TL: No books. The only book you get is the Bible. And, I’m not a real religious kind of guy but about halfway through Jorge had a Bible and I go, “Hey, man, can I read that?” I ended up reading about two thirds of it. I’m a big reader, you know, and so I just sat there and read the Bible. You know, it’s like I don’t have to agree with everything I’m reading just as long as I get something.
HYH: When I was watching the show, it seemed like you did a lot of your training on your own, especially when you were preparing for your last fight.
TL: You know what happened? The show didn’t talk about this much but I tore my pec the day after my first fight. Like if I was to show you my pec today, you can see that the pec is torn. And, I went to the doctor and all this other stuff. I only fought from exactly the halfway point of the show and from then on I only grappled three times before my next fight. I never sparred once and I never wrestled once. There were certain lifting things I could do that didn’t hurt my pec and I could run. You know and we’re hiding this from the other team. So as the time went down I wasn’t training as much with my team because I couldn’t. I was hurt and they didn’t talk about that at all. You know, it made for better TV showing everybody as leaving me. And that wasn’t true.
HYH: Did you feel like there were cliques in the house?
TL: You know, there were kind of controlled cliques, you know, in that you have the other team inside the house. We’d go to train at 8:30 in the morning. When we’d get back at 11, they had already left to go to their training session. They wouldn’t be back to the house until 1:30 or 2:00. So, by then, there’s nothing to do in the house so a lot of the times I’d be sleeping when I’d get back then we’d leave at either 3:30 or 4:30 for a weigh-in, an announcement, or a fight. We’d have to leave the house at 3:30 and if we didn’t have anything then we’d stay until 4:30. So then if we all left to be at the fight announcement, we’d still take different vehicles. So, clearly, some days they’re waking you up from your nap then you’d take separate vans to go to the training center and do whatever had to be done…a fight or fight announcement, etc. Then we’d stay and train and the other team would go home and then they could come back and they wouldn’t get back to the house until 9:00 at night. I literally didn’t see the other team that much, especially if I didn’t want to. You could literally go days without talking to people on the other team. You know, you didn’t get that close to them. You know, like a few of the guys I still talk to. You know, I still talk to Matt [Sera] since we both won. There are different things we talk about associated with contractual stuff. From the other team, I talk to Din Thomas and Scott; I really like Scott, Scott Smith. And that’s it. I don’t talk to anybody else from the other team. But I haven’t talked to that many guys on my team, either.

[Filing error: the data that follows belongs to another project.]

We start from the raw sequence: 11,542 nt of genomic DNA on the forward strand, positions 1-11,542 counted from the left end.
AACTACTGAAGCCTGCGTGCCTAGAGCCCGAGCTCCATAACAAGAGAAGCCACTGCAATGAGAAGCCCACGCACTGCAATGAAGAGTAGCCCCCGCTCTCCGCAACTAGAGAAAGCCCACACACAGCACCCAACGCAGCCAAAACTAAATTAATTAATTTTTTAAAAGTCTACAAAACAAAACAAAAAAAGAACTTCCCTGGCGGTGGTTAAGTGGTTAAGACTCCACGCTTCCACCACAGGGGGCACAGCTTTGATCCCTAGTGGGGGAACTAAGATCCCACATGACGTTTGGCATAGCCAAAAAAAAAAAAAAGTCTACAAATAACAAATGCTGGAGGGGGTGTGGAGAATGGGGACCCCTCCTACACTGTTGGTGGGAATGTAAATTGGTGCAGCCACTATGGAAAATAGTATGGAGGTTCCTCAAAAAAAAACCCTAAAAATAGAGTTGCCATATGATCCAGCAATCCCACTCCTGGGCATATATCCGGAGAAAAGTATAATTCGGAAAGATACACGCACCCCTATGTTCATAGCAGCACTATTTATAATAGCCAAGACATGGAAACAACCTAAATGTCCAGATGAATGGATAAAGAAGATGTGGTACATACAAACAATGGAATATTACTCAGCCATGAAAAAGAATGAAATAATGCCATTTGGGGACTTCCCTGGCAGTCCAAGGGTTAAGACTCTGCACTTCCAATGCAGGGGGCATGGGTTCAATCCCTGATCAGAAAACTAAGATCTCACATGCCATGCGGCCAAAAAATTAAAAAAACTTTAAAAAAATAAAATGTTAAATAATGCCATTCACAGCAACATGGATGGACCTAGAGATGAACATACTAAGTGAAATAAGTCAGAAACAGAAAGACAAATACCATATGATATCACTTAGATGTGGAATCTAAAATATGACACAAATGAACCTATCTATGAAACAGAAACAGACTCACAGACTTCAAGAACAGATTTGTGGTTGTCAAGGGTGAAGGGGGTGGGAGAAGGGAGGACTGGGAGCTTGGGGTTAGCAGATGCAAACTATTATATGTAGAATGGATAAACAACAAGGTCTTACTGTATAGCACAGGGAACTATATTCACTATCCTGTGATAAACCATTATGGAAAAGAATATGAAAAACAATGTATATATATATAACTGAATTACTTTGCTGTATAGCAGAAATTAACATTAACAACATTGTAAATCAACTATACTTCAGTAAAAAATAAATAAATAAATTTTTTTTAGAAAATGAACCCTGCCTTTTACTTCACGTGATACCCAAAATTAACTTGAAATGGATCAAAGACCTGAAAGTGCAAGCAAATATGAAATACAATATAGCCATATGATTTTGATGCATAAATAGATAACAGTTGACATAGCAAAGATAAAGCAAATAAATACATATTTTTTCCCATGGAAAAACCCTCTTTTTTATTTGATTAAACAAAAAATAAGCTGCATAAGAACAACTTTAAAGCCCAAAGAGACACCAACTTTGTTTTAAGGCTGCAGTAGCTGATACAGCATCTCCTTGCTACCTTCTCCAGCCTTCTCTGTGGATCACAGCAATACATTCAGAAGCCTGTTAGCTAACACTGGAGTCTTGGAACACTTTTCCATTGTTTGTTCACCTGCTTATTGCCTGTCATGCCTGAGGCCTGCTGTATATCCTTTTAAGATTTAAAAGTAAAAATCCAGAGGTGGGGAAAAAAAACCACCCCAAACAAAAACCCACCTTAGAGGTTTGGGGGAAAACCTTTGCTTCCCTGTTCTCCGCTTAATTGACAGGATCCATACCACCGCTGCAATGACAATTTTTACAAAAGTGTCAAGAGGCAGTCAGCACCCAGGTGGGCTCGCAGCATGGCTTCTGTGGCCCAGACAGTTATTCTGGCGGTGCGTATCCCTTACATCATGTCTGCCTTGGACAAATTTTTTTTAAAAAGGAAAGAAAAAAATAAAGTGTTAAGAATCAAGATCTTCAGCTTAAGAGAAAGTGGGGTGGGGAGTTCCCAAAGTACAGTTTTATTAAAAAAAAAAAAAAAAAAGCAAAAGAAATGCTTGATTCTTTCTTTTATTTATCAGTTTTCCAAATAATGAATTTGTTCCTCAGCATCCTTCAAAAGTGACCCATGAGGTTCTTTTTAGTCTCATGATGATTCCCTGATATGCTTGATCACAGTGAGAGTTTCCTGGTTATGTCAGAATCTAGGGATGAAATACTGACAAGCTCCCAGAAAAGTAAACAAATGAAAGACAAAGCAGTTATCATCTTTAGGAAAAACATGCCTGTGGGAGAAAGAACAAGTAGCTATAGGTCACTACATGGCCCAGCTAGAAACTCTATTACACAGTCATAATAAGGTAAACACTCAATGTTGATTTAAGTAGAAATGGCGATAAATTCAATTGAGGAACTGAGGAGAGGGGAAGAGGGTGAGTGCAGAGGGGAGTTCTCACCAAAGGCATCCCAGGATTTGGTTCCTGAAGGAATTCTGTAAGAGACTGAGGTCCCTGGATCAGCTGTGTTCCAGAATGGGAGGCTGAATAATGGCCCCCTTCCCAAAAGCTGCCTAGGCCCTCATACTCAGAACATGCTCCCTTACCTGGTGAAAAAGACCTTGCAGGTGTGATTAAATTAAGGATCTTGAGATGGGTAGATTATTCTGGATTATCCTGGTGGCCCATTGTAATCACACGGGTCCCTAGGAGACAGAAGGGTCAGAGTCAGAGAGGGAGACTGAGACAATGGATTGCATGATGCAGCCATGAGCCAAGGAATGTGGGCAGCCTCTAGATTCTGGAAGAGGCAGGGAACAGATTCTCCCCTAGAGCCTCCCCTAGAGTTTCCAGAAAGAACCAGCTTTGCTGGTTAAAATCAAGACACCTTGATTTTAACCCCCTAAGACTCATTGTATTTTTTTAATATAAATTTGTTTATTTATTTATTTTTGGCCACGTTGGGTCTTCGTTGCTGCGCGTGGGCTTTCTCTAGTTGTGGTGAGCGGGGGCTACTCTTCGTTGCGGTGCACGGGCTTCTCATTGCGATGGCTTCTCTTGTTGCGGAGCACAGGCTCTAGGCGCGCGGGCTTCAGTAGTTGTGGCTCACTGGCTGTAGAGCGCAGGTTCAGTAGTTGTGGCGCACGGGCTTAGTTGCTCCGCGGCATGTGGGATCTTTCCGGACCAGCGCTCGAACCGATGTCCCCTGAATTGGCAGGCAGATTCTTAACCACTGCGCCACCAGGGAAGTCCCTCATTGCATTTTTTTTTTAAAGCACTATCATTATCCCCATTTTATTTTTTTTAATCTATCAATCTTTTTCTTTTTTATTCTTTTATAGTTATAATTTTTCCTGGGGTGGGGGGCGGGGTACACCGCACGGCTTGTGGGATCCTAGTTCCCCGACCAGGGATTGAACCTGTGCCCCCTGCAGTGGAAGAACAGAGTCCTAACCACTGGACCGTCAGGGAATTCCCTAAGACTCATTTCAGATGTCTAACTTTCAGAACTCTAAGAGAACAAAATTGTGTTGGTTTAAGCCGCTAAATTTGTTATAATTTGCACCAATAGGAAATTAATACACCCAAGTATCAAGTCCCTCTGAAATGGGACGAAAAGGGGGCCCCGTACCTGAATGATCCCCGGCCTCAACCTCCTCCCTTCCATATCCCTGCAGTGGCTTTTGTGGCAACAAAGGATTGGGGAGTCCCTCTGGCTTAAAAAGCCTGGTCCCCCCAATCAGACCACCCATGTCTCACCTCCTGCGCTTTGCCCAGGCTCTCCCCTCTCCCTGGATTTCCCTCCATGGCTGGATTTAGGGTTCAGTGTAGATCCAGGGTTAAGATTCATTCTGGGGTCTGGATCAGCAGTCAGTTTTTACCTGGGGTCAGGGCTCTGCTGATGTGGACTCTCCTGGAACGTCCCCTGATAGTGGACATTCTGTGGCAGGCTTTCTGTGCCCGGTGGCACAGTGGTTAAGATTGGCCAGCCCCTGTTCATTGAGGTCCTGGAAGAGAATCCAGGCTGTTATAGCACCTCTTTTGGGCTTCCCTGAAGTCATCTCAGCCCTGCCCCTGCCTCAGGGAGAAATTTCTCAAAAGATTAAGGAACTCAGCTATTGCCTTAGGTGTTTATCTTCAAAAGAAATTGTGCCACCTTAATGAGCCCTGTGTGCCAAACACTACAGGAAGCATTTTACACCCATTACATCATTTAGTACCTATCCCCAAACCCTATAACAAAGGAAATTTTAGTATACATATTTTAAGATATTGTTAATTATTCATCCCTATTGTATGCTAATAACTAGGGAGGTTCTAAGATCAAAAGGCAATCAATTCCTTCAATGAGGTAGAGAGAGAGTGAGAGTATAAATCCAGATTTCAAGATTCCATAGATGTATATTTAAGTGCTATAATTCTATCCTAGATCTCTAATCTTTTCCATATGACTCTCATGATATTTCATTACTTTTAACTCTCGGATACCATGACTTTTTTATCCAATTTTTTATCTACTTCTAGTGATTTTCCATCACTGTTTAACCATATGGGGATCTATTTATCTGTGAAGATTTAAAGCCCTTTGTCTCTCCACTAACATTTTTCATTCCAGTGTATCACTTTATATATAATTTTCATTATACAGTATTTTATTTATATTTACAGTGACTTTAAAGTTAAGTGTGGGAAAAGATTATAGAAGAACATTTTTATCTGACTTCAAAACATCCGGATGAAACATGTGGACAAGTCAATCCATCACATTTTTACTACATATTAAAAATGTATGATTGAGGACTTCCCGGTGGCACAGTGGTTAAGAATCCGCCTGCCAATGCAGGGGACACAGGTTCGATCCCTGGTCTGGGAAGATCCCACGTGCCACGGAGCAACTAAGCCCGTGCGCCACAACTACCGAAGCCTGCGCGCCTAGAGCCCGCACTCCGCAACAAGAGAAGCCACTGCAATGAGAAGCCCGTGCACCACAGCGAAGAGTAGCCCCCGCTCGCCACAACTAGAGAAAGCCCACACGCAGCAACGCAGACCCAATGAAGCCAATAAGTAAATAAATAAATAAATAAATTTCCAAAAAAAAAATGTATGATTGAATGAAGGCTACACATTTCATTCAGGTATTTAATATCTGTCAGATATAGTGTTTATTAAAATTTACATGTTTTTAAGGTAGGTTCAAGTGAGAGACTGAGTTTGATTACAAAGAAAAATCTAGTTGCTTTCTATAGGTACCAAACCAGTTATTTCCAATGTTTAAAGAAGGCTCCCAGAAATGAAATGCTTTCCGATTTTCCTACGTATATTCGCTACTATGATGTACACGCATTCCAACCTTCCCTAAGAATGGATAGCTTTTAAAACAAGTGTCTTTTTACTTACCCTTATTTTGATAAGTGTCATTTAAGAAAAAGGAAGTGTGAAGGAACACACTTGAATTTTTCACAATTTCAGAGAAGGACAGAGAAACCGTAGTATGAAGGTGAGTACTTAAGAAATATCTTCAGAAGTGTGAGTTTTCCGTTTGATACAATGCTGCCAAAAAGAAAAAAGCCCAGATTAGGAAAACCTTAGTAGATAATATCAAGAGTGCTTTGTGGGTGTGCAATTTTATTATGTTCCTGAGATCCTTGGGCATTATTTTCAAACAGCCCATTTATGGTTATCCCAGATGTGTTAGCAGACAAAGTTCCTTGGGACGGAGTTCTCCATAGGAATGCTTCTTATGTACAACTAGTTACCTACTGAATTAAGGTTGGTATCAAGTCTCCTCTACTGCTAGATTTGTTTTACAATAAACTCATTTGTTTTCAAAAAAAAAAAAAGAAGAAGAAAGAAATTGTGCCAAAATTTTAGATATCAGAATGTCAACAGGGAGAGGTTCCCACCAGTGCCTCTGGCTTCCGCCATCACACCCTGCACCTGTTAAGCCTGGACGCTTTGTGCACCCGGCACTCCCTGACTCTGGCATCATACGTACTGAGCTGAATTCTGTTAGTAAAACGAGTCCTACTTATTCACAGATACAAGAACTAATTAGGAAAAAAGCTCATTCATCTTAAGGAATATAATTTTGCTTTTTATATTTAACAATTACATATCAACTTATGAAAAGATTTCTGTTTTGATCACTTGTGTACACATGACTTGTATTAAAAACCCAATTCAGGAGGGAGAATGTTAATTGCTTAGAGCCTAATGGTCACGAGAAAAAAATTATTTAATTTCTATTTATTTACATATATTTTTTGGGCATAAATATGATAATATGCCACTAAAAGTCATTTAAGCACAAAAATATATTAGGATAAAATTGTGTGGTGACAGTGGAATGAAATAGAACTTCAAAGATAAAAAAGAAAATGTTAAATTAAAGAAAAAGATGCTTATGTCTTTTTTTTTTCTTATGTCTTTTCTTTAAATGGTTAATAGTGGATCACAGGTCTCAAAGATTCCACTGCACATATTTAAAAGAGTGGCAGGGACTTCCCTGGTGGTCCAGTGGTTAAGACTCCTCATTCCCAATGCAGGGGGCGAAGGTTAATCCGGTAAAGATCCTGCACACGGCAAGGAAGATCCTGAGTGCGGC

HYH: So, honestly, what is your opinion of Shonie Carter? [Travis and I both laugh]
TL: Shonie is, uh, Shonie’s Shonie. He’s harmless but yet he’s a pain in the ass. He does a lot of things because he wants to be on TV. You know, like this was a dream job for Shonie, you know, to sit around and be strange and piss people off. Shonie and me didn’t have any problems and stuff like that. He’s goofy as hell and I wish him the best.
HYH: So, what’s next for you? Are you training right now?
TL: Yeah. I run a school, a Brazilian Jiu Jitsu school. And, we’ve got guys fighting, a couple of guys fighting, in the Art of War. We have three, well, four guys fighting in the Art of War. We constantly have guys training to fight. We’ve got a guy training to fight in the King of the Cage Championship in May. So, I’m constantly training myself because I’m their work-out partner like they’re my work-out partners. So, we’re always training. I think I fight again in July in the UFC is what they’re telling me. You know, hopefully.
HYH: Do you know whom you’re fighting?
TL: I have no idea.
HYH: How long out do they tell you who your opponent will be?
TL: You know, I don’t know how long they’re going to take to tell me whom I’m fighting. I called Joe Sullivan actually this week but I haven’t heard from him so I guess I’ll send him another phone call probably next week if he doesn’t make contact with me. But I know they are crazy busy with as many shows as they’re doing so I don’t know. We’ll see how long before a fight they’re going to give me.
HYH: Well, Travis, I want to thank you so much for giving me some of your time. I really appreciate it.
TL: No problem. Anytime.
HYH: Hopefully, we’ll see you fighting in July and I’ll talk to you again, then.
TL: Okay. Thank you.